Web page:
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The exhibition was not meant to be called “EASY.” As is often the way, it started with the opposite idea. At the time I was reading Deleuze’s late essay on Beckett, “The Exhausted,” and wanted to do a show, which would make use of its definition of the image. “It is extremely difficult to make a pure and unsullied image, one that is nothing but an image,” writes Deleuze and seeing the late Beckett plays I could believe this was the case. “Of course it is not easy to make an image…”

As all four artists – Jonah Gebka, Hannes Heinrich, Steffen Kern and Janka Zöller – work with images, Deleuze’s definition seemed appropriate. Things changed after I visited them in their studio. We were talking about the possibilities available to contemporary painting and I gave the example of Gerhard Richter – how at the time, to do both, abstraction and figuration, was a challenge that filled him with anxiety. To which Janka replied, “What, only two? Bah!”

Painting now is not difficult in the same way it was 40, 30 or even 10 years ago. Opening up to new possibilities, expanding some pre-conceived notion of what painting might be, what it might do in a contemporary critical context no longer holds the same kind of urgency. And if not, if painting is no longer defined by that kind of hardship and struggle, it would seem painting must be easy instead.

In various ways, Jonah Gebka, Hannes Heinrich, Steffen Kern and Janka Zöller acknowledge this lack of anxiety in their work. For them the fact that painting might seem easy is a strategy, offering a means with which they can engage with the viewer.

Jonah’s work is about surface. Through a variety of means (digital manipulation, engagement with printing processes, the use of mixed media) he makes the surface of the image, specifically its physical aspect, apparent to the viewer. For GiG, he shows a watercolour on paper, stretched around its wooden frame. The image is of a generic blue and white checked deck chair, like those found around pools in holiday resorts around the world. Yet the image is not found, but carefully constructed by the artist.

Janka’s interest lies in contemporary cultures, both high and low, traditional and post-digital. For her current project – and she has many – Janka combines lyrical, Matisse-like abstractions with paintings of eyes taken from her Instagram selfies. Always starting from scratch, always on the move, she paints with restless energy, quickly and directly. The two components of her work, abstraction and figuration, sit next to each other without speaking, never coming together to form a coherent whole.

Hannes works with painting’s capacity for illusion. At its most basic, a grey patch can be a shadow; a few crisscrossing lines make it clear that one lies on top of the other. Is it surprising how little it takes to produce the impression of an endless sunset? He paints wooden frames around his paintings and uses paintings of wood to make sculptures. But unlike the mythical Parrhasius he never tries to trick the viewer into believing that what he sees, might be real. For Hannes, illusion is something very obvious and in its obviousness, intimidating.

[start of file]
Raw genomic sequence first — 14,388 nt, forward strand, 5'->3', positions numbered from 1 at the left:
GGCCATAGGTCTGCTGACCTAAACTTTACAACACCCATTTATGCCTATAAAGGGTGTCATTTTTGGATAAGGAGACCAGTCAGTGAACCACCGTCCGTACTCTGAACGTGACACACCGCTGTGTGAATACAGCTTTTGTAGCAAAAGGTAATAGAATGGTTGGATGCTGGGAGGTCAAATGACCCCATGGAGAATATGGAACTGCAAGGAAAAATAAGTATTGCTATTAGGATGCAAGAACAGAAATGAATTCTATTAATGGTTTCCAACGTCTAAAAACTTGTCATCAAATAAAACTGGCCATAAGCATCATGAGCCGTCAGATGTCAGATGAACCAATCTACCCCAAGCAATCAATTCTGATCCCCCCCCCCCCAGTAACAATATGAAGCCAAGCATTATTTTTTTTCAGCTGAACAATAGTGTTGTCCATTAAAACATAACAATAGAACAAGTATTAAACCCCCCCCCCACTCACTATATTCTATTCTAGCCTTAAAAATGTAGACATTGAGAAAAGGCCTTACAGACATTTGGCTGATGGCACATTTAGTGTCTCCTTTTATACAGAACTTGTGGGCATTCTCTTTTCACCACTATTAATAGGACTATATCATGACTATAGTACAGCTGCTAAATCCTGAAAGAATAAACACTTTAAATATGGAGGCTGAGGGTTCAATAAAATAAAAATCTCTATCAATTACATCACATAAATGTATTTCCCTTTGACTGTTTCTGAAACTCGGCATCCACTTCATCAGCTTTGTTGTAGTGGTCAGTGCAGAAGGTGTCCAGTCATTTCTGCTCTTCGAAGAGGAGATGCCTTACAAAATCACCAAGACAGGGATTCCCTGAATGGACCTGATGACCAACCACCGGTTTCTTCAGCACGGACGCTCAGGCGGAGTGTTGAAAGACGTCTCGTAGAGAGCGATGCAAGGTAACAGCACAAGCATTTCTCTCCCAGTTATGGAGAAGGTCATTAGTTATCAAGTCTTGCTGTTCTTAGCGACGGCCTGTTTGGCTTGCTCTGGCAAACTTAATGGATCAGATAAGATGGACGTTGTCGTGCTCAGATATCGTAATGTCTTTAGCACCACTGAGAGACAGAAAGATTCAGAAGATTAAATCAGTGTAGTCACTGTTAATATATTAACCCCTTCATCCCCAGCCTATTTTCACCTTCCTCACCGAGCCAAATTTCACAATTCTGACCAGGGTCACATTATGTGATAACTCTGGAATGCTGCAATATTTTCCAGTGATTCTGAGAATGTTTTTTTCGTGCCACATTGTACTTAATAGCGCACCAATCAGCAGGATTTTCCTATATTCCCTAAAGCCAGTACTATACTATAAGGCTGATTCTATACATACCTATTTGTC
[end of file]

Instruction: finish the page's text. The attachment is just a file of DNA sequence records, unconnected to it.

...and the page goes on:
Steffen likes to transform one visual register into another, often changing the original narrative along the way. For his drawing “O.T.” he takes a performance by Ana Mendieta and describes it in a few lines of text, referring to the filmed nature of the piece through the introduction of VHS type glitches. In “Props” he takes some tools he found abandoned in an attic and covers them in black paint. They now exist in a no-man’s land, never quite achieving their fictional potential because never quite losing their status as useful objects.

Magdalena Wisniowska, 2017

Save the date: EASY opening on the 28th of April!

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Over the years painting has been many different things. Painting had meant something; it could do things. It was utopian in its aspirations. Then painting was dismissed as elitist and patriarchal. There was the death of painting and its inevitable return. Good painting, bad painting, painting that could be critically viable, provided it tests the limits of representation. What painting was not, was easy. The painter and his struggle was a dominant 20th century narrative, clearly manifest on canvas, visible for all to see.

For the group of young artists participating in EASY, Jonah Gebka, Hannes Heinrich, Steffen Kern, Janka Zöller, the challenge is different. Their effort goes into removing all traces of worry from the pictorial surface, so that painting becomes, quite suddenly, easy. “Easy” is their strategy, their way into painting. It is also a way in for us, painting’s audience, to discover what painting might be.

inorganic landscape – images and text

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“Organic” in its current usage tends to be associated with organic farming, pesticide and chemical fertilizer free – the equivalent German term would be the familiar “bio” from the “bio” supermarket range. Food here is produced organically, meaning that it stays true to its biological origin. Organic is, chemically speaking, carbon-based.